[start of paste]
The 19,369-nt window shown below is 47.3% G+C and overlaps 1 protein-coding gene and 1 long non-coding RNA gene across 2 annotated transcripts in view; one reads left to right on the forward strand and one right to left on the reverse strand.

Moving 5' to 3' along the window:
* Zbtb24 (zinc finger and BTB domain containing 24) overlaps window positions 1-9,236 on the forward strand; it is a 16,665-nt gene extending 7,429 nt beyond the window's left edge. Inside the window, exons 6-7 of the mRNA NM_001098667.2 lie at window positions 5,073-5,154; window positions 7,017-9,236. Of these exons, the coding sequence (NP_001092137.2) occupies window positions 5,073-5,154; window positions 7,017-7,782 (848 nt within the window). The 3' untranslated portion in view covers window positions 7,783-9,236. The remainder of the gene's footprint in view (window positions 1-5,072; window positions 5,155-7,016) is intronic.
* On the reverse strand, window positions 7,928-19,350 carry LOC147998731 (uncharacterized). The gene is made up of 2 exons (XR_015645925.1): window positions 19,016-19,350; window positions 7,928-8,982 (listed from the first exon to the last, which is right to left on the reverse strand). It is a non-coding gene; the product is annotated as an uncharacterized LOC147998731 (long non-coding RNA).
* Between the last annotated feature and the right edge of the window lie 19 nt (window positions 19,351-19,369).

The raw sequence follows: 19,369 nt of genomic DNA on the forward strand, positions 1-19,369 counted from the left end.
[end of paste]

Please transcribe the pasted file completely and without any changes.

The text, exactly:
The 19,369-nt window shown below is 47.3% G+C and overlaps 1 protein-coding gene and 1 long non-coding RNA gene across 2 annotated transcripts in view; one reads left to right on the forward strand and one right to left on the reverse strand.

Moving 5' to 3' along the window:
* Zbtb24 (zinc finger and BTB domain containing 24) overlaps window positions 1-9,236 on the forward strand; it is a 16,665-nt gene extending 7,429 nt beyond the window's left edge. Inside the window, exons 6-7 of the mRNA NM_001098667.2 lie at window positions 5,073-5,154; window positions 7,017-9,236. Of these exons, the coding sequence (NP_001092137.2) occupies window positions 5,073-5,154; window positions 7,017-7,782 (848 nt within the window). The 3' untranslated portion in view covers window positions 7,783-9,236. The remainder of the gene's footprint in view (window positions 1-5,072; window positions 5,155-7,016) is intronic.
* On the reverse strand, window positions 7,928-19,350 carry LOC147998731 (uncharacterized). The gene is made up of 2 exons (XR_015645925.1): window positions 19,016-19,350; window positions 7,928-8,982 (listed from the first exon to the last, which is right to left on the reverse strand). It is a non-coding gene; the product is annotated as an uncharacterized LOC147998731 (long non-coding RNA).
* Between the last annotated feature and the right edge of the window lie 19 nt (window positions 19,351-19,369).

The raw sequence follows: 19,369 nt of genomic DNA on the forward strand, positions 1-19,369 counted from the left end.